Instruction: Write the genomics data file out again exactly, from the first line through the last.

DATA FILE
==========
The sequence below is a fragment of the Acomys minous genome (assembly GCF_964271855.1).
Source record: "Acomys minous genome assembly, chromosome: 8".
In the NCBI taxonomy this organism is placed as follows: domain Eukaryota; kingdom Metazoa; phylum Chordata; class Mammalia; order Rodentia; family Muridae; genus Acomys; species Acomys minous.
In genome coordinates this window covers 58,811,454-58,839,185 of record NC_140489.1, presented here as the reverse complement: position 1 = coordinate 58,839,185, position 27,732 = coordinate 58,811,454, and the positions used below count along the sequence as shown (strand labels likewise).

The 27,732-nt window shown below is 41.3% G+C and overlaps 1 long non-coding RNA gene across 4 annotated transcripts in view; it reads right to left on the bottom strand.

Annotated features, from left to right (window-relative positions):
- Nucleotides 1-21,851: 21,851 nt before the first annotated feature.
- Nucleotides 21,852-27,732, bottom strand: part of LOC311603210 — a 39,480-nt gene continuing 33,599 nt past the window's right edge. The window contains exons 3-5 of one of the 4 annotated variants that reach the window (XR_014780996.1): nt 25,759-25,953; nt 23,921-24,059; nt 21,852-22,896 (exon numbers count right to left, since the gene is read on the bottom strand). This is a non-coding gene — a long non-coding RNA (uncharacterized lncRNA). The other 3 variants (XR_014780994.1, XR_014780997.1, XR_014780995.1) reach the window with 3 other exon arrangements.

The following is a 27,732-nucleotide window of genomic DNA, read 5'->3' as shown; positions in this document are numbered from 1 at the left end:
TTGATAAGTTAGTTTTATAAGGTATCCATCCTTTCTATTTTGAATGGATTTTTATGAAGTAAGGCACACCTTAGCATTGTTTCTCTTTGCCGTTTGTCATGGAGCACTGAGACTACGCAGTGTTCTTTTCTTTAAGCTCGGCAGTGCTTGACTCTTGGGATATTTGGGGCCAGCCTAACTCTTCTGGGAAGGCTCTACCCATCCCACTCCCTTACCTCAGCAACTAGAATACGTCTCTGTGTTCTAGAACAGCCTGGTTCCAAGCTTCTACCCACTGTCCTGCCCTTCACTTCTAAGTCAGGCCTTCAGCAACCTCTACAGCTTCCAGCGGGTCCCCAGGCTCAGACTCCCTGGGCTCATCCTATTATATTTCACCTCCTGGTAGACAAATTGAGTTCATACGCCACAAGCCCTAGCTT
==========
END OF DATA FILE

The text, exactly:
The sequence below is a fragment of the Acomys minous genome (assembly GCF_964271855.1).
Source record: "Acomys minous genome assembly, chromosome: 8".
In the NCBI taxonomy this organism is placed as follows: domain Eukaryota; kingdom Metazoa; phylum Chordata; class Mammalia; order Rodentia; family Muridae; genus Acomys; species Acomys minous.
In genome coordinates this window covers 58,811,454-58,839,185 of record NC_140489.1, presented here as the reverse complement: position 1 = coordinate 58,839,185, position 27,732 = coordinate 58,811,454, and the positions used below count along the sequence as shown (strand labels likewise).

The 27,732-nt window shown below is 41.3% G+C and overlaps 1 long non-coding RNA gene across 4 annotated transcripts in view; it reads right to left on the bottom strand.

Annotated features, from left to right (window-relative positions):
- Nucleotides 1-21,851: 21,851 nt before the first annotated feature.
- Nucleotides 21,852-27,732, bottom strand: part of LOC311603210 — a 39,480-nt gene continuing 33,599 nt past the window's right edge. The window contains exons 3-5 of one of the 4 annotated variants that reach the window (XR_014780996.1): nt 25,759-25,953; nt 23,921-24,059; nt 21,852-22,896 (exon numbers count right to left, since the gene is read on the bottom strand). This is a non-coding gene — a long non-coding RNA (uncharacterized lncRNA). The other 3 variants (XR_014780994.1, XR_014780997.1, XR_014780995.1) reach the window with 3 other exon arrangements.

The following is a 27,732-nucleotide window of genomic DNA, read 5'->3' as shown; positions in this document are numbered from 1 at the left end:
TTGATAAGTTAGTTTTATAAGGTATCCATCCTTTCTATTTTGAATGGATTTTTATGAAGTAAGGCACACCTTAGCATTGTTTCTCTTTGCCGTTTGTCATGGAGCACTGAGACTACGCAGTGTTCTTTTCTTTAAGCTCGGCAGTGCTTGACTCTTGGGATATTTGGGGCCAGCCTAACTCTTCTGGGAAGGCTCTACCCATCCCACTCCCTTACCTCAGCAACTAGAATACGTCTCTGTGTTCTAGAACAGCCTGGTTCCAAGCTTCTACCCACTGTCCTGCCCTTCACTTCTAAGTCAGGCCTTCAGCAACCTCTACAGCTTCCAGCGGGTCCCCAGGCTCAGACTCCCTGGGCTCATCCTATTATATTTCACCTCCTGGTAGACAAATTGAGTTCATACGCCACAAGCCCTAGCTT